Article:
The Uniform Interstate Depositions and Discovery Act in North Carolina
North Carolina adopted the Uniform Interstate Depositions and Discovery Act (UIDDA) in 2007. North Carolina is one of the 42 states that have adopted the UIDDA for the sole purpose of making discovery by duces tecum and depositions easier and requiring less interaction with the court system in having to acquire commissions. The North Carolina Statute on the UIDDA is Chapter 1F, accessible at https://www.ncleg.net/EnactedLegislation/Statutes/PDF/ByChapter/Chapter_1F.pdf .
Many of the states that have adopted the UIDDA use slightly different language requiring the North Carolina attorney to review the specific language and requirements of the foreign state’s jurisdictional rules prior to submitting a NC subpoena to the participating state. The process for issuing a subpoena to a foreign state, taken from http://www.ncids.com/forensic/motions/UIDDA_Guide.pdf , is as follows:
1. Determine if the state where the record is located has adopted the UIDDA.
2. If so, prepare a North Carolina Subpoena using the AOC-G-100 form. State on the NC subpoena that it is not enforceable but is being provided for the purpose of obtaining a UIDDA subpoena. A request for the issuance of a subpoena under the UIDDA does not constitute an appearance in the courts of the state in which the record is maintained.
3. Send the NC subpoena, a draft subpoena which complies with the foreign state’s rules of discovery, and a letter to the clerk of court where the record is maintained requesting that they issue a subpoena based on the included NC subpoena. The NC subpoena should clearly state that the NC subpoena was issued solely for the purpose of obtaining a UIDDA subpoena. The NC draft of the foreign subpoena should contain the names, addresses, and phone numbers of all counsel of record and any party not represented by counsel. Some states also have an application to submit along with those documents and can often be located on the web site of the particular foreign jurisdiction. The clerk’s office will usually have a web page explaining the forms and procedures that should be consulted in preparing the draft of the subpoena you are requesting be issued in the foreign jurisdiction.
4. Remember that any motion directly affecting the subpoena (to quash, enforce, modify) is governed by the rules of the state where the subpoena will be issued. Additionally, there is a presumption that the rules of discovery of the state where the subpoena is to be issued apply, though some states reverse this presumption.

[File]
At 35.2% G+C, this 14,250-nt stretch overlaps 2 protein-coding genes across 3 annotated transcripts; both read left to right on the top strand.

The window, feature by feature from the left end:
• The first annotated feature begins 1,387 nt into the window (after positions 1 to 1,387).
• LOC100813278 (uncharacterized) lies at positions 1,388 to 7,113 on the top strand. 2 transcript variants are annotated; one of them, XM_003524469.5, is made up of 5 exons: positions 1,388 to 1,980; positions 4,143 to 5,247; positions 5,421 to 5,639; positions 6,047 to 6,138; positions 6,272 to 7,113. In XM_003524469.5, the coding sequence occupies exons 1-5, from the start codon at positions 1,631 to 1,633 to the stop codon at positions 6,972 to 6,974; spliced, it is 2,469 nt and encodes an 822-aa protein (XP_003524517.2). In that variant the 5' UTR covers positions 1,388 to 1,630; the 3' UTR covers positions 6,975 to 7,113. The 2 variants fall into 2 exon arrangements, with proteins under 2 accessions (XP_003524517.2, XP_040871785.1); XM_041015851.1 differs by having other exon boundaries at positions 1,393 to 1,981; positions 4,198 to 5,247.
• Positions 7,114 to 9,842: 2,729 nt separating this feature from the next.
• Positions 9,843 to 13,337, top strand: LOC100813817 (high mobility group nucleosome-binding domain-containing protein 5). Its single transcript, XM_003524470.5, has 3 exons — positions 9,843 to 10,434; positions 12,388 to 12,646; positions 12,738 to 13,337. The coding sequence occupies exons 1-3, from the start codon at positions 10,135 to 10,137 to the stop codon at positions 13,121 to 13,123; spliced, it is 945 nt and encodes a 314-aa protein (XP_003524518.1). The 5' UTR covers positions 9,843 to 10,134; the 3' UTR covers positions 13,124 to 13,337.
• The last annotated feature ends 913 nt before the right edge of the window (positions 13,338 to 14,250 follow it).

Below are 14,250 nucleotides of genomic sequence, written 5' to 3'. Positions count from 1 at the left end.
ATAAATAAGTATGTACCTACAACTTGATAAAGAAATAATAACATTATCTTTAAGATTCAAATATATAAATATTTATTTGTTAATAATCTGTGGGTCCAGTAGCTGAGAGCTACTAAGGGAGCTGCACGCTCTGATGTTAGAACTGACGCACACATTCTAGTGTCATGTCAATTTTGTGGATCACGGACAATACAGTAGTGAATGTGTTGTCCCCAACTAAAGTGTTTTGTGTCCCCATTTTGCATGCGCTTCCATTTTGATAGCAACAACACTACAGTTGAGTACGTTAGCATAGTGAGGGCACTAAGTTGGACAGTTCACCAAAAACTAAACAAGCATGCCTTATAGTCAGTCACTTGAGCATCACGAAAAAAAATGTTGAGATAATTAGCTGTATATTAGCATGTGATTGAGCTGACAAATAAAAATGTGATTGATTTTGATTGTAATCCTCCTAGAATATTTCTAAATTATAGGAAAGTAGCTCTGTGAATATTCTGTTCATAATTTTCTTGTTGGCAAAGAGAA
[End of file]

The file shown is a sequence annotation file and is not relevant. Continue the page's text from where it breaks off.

5. Receive the requested documents.
The Uniform Law Commission stresses that it is important to understand that the subpoena submitted to the out-of-state clerk’s office complies with that state or local rules.
The 2014 North Carolina State Bar formal ethics opinion #7 (https://www.ncbar.gov/for-lawyers/ethics/adopted-opinions/2014-formal-ethics-opinion-7/) states that “under Rule 8.4(c) it is professional misconduct for a lawyer to engage in conduct involving dishonesty, fraud, deceit, or misrepresentation.” Rules of Professional Conduct 235 and the 2010 Formal Ethics Opinion 2 “prohibit a lawyer from making misrepresentations to the subpoena recipient that the lawyer has the legal authority to issue the subpoena under Rule 45 or misleading the recipient as to whether compliance with the subpoena is required by law.”
In the formal ethics opinion, the attorney sent the subpoena directly to the foreign entity/individual with an enclosed letter explaining that the subpoena was not enforceable under NC R. Civ. P. 45 and the attorney’s actions did not constitute fraud under the ethics opinion. Had the attorney sent the subpoena and represented that the request was enforceable under NC R. Civ P. 45, then the attorney would have been in violation of Rule 8.4(c) of the Rules of Professional Conduct for engaging in conduct involving dishonesty, fraud, deceit, or misrepresentation.
However, under the UIDDA, the attorney would obtain an enforceable subpoena by sending a NC subpoena to the clerk of court in the county of the foreign state that clearly states “this NC subpoena is issued solely for the purpose of obtaining a UIDDA subpoena.” The clerk in the foreign state, assuming the attorney has followed all foreign local rules, would issue a subpoena incorporating all the language of the NC subpoena. When the attorney follows the UIDDA procedure, a court file is created in the foreign state and the foreign state clerk issues an enforceable subpoena that does not require a commission from the court in NC for duces tecum.